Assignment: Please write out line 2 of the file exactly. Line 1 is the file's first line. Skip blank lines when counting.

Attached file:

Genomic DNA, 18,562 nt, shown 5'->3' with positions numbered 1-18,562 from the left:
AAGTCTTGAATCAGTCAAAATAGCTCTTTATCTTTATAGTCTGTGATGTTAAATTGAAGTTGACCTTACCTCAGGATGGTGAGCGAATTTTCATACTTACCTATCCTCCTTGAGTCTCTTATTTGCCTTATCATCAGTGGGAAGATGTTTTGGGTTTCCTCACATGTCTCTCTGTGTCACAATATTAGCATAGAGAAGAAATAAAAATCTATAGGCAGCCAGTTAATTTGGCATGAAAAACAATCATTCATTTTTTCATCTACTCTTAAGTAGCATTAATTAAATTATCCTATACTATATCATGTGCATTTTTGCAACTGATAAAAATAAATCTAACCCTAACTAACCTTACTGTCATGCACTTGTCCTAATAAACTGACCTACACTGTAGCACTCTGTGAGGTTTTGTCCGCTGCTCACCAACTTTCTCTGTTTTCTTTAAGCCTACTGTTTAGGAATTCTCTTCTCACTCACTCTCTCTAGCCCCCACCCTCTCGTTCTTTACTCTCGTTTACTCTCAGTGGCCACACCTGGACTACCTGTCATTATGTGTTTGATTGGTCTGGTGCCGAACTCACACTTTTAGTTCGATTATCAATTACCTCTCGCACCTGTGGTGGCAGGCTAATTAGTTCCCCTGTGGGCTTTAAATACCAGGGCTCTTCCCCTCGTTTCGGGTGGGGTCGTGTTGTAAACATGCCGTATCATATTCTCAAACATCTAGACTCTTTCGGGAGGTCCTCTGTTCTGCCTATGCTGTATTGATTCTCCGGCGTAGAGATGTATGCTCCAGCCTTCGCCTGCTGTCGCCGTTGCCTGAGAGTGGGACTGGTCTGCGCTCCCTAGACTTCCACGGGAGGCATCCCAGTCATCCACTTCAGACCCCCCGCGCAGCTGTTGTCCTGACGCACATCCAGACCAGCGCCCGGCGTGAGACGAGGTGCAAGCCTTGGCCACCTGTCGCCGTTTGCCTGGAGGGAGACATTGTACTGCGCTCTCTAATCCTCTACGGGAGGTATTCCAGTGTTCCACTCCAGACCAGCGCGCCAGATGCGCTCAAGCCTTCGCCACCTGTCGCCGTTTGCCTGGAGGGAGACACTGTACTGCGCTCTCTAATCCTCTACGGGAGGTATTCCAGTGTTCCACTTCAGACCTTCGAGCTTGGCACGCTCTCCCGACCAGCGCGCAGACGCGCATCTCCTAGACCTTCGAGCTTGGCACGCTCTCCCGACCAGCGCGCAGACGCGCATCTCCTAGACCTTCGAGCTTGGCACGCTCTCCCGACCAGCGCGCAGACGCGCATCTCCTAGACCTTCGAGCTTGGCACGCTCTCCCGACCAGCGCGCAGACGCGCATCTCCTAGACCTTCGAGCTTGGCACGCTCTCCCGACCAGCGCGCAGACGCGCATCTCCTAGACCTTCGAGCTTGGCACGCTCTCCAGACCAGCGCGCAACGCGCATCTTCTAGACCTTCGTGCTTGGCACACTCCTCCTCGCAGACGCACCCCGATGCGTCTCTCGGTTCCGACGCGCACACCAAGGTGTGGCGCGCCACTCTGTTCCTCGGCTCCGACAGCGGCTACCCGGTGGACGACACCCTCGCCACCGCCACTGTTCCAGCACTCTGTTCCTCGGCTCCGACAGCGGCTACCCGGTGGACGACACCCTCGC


AAGTCTTGAATCAGTCAAAATAGCTCTTTATCTTTATAGTCTGTGATGTTAAATTGAAGTTGACCTTACCTCAGGATGGTGAGCGAATTTTCATACTTACCTATCCTCCTTGAGTCTCTTATTTGCCTTATCATCAGTGGGAAGATGTTTTGGGTTTCCTCACATGTCTCTCTGTGTCACAATATTAGCATAGAGAAGAAATAAAAATCTATAGGCAGCCAGTTAATTTGGCATGAAAAACAATCATTCATTTTTTCATCTACTCTTAAGTAGCATTAATTAAATTATCCTATACTATATCATGTGCATTTTTGCAACTGATAAAAATAAATCTAACCCTAACTAACCTTACTGTCATGCACTTGTCCTAATAAACTGACCTACACTGTAGCACTCTGTGAGGTTTTGTCCGCTGCTCACCAACTTTCTCTGTTTTCTTTAAGCCTACTGTTTAGGAATTCTCTTCTCACTCACTCTCTCTAGCCCCCACCCTCTCGTTCTTTACTCTCGTTTACTCTCAGTGGCCACACCTGGACTACCTGTCATTATGTGTTTGATTGGTCTGGTGCCGAACTCACACTTTTAGTTCGATTATCAATTACCTCTCGCACCTGTGGTGGCAGGCTAATTAGTTCCCCTGTGGGCTTTAAATACCAGGGCTCTTCCCCTCGTTTCGGGTGGGGTCGTGTTGTAAACATGCCGTATCATATTCTCAAACATCTAGACTCTTTCGGGAGGTCCTCTGTTCTGCCTATGCTGTATTGATTCTCCGGCGTAGAGATGTATGCTCCAGCCTTCGCCTGCTGTCGCCGTTGCCTGAGAGTGGGACTGGTCTGCGCTCCCTAGACTTCCACGGGAGGCATCCCAGTCATCCACTTCAGACCCCCCGCGCAGCTGTTGTCCTGACGCACATCCAGACCAGCGCCCGGCGTGAGACGAGGTGCAAGCCTTGGCCACCTGTCGCCGTTTGCCTGGAGGGAGACATTGTACTGCGCTCTCTAATCCTCTACGGGAGGTATTCCAGTGTTCCACTCCAGACCAGCGCGCCAGATGCGCTCAAGCCTTCGCCACCTGTCGCCGTTTGCCTGGAGGGAGACACTGTACTGCGCTCTCTAATCCTCTACGGGAGGTATTCCAGTGTTCCACTTCAGACCTTCGAGCTTGGCACGCTCTCCCGACCAGCGCGCAGACGCGCATCTCCTAGACCTTCGAGCTTGGCACGCTCTCCCGACCAGCGCGCAGACGCGCATCTCCTAGACCTTCGAGCTTGGCACGCTCTCCCGACCAGCGCGCAGACGCGCATCTCCTAGACCTTCGAGCTTGGCACGCTCTCCCGACCAGCGCGCAGACGCGCATCTCCTAGACCTTCGAGCTTGGCACGCTCTCCCGACCAGCGCGCAGACGCGCATCTCCTAGACCTTCGAGCTTGGCACGCTCTCCAGACCAGCGCGCAACGCGCATCTTCTAGACCTTCGTGCTTGGCACACTCCTCCTCGCAGACGCACCCCGATGCGTCTCTCGGTTCCGACGCGCACACCAAGGTGTGGCGCGCCACTCTGTTCCTCGGCTCCGACAGCGGCTACCCGGTGGACGACACCCTCGCCACCGCCACTGTTCCAGCACTCTGTTCCTCGGCTCCGACAGCGGCTACCCGGTGGACGACACCCTCGC